Medicine and Disease

Biological Warfare

How old is biological warfare?

Biological or germ warfare has a long history. For example, in the year 1343, Tatars (originally a nomadic tribe of east-central Asia) became sick with the bubonic plague. The disease, which is carried by fleas and rats, was called the Black Death because nearly all who became afflicted died. Invading the Crimea (in present-day Ukraine), the marauding Tatars encountered a group of Genoese (Italian) merchants at a trading post. Besieging them, the Tatars catapulted their dead at their enemy, many of whom became infected, carrying the plague to Constantinople (present-day Istanbul, Turkey) and to the western European ports where they traveled.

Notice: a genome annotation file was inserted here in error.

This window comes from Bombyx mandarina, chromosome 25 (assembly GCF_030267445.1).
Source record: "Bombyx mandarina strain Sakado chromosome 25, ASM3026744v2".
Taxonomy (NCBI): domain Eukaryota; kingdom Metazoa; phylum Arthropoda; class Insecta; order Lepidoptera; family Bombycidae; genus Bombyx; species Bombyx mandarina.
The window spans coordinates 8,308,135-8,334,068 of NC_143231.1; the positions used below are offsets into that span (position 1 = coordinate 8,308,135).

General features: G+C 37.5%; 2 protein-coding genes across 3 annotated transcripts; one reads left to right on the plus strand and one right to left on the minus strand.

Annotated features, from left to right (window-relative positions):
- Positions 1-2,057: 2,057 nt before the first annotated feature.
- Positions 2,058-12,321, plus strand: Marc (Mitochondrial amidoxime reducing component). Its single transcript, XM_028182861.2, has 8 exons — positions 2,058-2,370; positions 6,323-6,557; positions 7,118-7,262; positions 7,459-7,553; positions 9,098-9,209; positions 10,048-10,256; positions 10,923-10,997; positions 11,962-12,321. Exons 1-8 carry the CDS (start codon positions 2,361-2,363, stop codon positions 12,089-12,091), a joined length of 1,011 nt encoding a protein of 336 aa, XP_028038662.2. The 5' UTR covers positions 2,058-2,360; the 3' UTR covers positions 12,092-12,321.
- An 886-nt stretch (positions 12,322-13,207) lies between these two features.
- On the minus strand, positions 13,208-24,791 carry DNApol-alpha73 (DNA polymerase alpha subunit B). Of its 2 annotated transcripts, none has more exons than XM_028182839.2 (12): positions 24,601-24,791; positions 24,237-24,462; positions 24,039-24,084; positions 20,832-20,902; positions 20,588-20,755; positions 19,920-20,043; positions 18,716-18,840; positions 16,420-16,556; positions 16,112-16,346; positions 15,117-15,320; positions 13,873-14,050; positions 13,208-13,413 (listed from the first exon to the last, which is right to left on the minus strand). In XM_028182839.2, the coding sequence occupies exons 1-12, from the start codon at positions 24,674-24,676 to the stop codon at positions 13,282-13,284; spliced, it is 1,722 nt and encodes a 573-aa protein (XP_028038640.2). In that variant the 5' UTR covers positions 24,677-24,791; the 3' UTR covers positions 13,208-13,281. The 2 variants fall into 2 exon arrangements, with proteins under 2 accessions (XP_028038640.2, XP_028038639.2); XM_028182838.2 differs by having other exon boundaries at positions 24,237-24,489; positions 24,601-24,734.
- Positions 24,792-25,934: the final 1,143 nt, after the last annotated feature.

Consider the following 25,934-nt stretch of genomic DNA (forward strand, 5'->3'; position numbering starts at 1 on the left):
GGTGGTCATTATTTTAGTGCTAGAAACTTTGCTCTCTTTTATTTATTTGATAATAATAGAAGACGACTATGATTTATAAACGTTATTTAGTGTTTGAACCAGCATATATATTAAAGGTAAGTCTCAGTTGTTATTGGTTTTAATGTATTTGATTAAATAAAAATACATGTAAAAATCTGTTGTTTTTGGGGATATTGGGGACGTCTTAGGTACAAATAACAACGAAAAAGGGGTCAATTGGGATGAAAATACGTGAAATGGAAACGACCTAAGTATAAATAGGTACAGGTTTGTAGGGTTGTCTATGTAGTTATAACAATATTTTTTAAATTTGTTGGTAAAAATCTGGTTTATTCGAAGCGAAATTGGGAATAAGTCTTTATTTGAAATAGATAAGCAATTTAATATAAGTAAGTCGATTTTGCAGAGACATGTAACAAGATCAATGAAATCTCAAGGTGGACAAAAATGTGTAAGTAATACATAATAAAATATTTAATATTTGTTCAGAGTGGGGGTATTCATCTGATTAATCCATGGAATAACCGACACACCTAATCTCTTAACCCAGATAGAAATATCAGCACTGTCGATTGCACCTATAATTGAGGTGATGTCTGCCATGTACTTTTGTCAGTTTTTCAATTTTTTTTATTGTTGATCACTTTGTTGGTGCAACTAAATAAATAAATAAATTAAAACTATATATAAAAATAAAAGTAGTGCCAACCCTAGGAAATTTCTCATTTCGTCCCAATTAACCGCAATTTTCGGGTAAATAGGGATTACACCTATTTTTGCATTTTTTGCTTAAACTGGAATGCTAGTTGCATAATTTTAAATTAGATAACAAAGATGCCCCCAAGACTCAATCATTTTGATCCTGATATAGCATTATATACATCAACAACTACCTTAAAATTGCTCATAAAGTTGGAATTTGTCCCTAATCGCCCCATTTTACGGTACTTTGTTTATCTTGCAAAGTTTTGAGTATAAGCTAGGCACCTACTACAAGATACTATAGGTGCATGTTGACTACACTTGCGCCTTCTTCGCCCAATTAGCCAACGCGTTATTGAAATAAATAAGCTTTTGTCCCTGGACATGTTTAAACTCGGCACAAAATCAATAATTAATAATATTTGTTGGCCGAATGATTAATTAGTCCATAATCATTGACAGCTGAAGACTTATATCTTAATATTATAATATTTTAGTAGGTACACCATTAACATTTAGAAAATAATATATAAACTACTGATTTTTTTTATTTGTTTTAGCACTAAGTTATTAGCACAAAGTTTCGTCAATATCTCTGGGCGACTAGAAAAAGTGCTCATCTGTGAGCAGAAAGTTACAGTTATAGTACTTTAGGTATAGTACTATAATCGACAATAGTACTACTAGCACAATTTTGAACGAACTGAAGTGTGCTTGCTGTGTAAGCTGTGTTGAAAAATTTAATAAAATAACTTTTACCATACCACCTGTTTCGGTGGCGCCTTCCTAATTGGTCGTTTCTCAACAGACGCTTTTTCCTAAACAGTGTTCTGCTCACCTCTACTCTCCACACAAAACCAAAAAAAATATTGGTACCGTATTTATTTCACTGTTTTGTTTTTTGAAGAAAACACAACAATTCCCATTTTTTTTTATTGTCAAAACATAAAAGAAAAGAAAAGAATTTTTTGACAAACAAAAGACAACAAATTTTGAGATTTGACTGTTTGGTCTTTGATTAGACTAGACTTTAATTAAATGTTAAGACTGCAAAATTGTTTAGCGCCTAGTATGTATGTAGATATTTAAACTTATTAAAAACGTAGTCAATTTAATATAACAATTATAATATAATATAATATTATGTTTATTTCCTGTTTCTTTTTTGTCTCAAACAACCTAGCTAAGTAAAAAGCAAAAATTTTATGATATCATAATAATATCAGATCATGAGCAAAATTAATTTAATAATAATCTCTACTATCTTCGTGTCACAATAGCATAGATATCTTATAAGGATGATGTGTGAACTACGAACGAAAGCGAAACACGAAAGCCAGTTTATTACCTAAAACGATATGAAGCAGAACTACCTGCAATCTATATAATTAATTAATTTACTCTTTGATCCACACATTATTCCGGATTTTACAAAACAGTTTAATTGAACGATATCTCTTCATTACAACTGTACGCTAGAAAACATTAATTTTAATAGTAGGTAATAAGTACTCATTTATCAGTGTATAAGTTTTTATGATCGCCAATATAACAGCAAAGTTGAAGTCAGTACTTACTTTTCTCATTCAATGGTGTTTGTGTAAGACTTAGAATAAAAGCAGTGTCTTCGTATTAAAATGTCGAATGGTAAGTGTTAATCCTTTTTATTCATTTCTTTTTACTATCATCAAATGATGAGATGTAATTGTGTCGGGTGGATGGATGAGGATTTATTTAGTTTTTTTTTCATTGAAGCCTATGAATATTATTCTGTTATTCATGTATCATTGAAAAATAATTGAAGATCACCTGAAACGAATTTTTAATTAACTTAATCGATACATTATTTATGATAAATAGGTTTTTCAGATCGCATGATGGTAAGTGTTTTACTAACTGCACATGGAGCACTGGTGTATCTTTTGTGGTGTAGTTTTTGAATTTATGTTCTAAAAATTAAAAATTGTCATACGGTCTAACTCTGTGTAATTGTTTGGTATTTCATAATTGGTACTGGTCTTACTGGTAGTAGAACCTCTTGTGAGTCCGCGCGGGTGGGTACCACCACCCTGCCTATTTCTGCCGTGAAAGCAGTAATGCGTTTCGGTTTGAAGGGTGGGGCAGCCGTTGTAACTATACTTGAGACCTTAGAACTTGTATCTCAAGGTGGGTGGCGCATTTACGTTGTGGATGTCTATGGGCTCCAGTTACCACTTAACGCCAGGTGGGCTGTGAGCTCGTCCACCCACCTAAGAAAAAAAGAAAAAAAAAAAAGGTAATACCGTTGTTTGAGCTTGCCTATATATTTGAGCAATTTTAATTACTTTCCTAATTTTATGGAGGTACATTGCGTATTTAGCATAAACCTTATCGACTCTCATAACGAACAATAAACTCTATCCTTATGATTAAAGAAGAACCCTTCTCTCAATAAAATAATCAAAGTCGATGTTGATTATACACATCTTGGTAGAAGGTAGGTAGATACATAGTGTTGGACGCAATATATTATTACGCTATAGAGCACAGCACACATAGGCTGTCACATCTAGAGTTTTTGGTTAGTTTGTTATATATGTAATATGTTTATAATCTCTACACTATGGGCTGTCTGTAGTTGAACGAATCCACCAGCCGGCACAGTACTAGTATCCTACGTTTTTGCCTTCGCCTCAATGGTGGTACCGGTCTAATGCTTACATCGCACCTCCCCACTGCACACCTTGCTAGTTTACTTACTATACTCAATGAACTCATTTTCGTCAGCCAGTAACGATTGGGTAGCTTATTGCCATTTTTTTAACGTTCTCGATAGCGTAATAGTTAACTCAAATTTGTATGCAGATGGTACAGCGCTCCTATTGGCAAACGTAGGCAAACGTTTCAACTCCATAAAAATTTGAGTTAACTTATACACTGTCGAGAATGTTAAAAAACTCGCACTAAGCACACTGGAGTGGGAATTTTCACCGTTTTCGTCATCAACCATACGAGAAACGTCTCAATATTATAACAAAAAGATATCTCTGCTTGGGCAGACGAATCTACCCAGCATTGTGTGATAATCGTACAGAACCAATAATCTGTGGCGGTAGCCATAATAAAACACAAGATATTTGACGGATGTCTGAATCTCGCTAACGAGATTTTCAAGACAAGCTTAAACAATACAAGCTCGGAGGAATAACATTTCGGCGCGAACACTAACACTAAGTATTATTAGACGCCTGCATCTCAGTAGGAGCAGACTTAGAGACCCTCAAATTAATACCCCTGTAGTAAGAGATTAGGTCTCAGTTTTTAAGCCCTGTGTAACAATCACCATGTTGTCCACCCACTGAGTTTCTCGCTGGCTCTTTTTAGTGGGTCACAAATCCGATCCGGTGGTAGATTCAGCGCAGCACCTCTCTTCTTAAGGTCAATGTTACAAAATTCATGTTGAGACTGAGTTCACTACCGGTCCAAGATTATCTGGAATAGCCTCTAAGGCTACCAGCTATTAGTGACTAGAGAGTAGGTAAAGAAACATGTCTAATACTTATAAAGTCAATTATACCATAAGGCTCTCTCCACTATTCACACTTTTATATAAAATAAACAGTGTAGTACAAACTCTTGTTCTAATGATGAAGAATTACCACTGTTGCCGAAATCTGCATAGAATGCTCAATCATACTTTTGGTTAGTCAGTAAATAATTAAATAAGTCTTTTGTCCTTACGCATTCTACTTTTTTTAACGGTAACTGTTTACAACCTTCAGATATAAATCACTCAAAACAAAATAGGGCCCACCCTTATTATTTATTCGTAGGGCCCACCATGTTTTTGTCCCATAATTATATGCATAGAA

In the twentieth century, the use of microorganisms or toxins that produce sickness in people or in animals, or that cause destruction to crops, was outlawed by the Geneva Gas Protocol of 1925. In 1972 the Biological and Toxin Weapons Convention was simultaneously opened for signature in Moscow, Washington, and London, and the agreement entered into force on March 26, 1975. Signed by more than 162 nations, the convention bans “the development, production, stockpiling, acquisition, and retention of microbial or other biological agents or toxins, in types and in quantities that have no justification for prophylactic, protective or other peaceful purposes.” Nevertheless, several nations have conducted further research into defense against biological warfare, including developing microorganisms suitable for military retaliation. The existence of such biological weapons—including anthrax and smallpox—remains a concern today. The possibility that Iraq possessed biological and chemical weapons of mass destruction was the primary reason for the U.S.-led invasion of that country in 2003.


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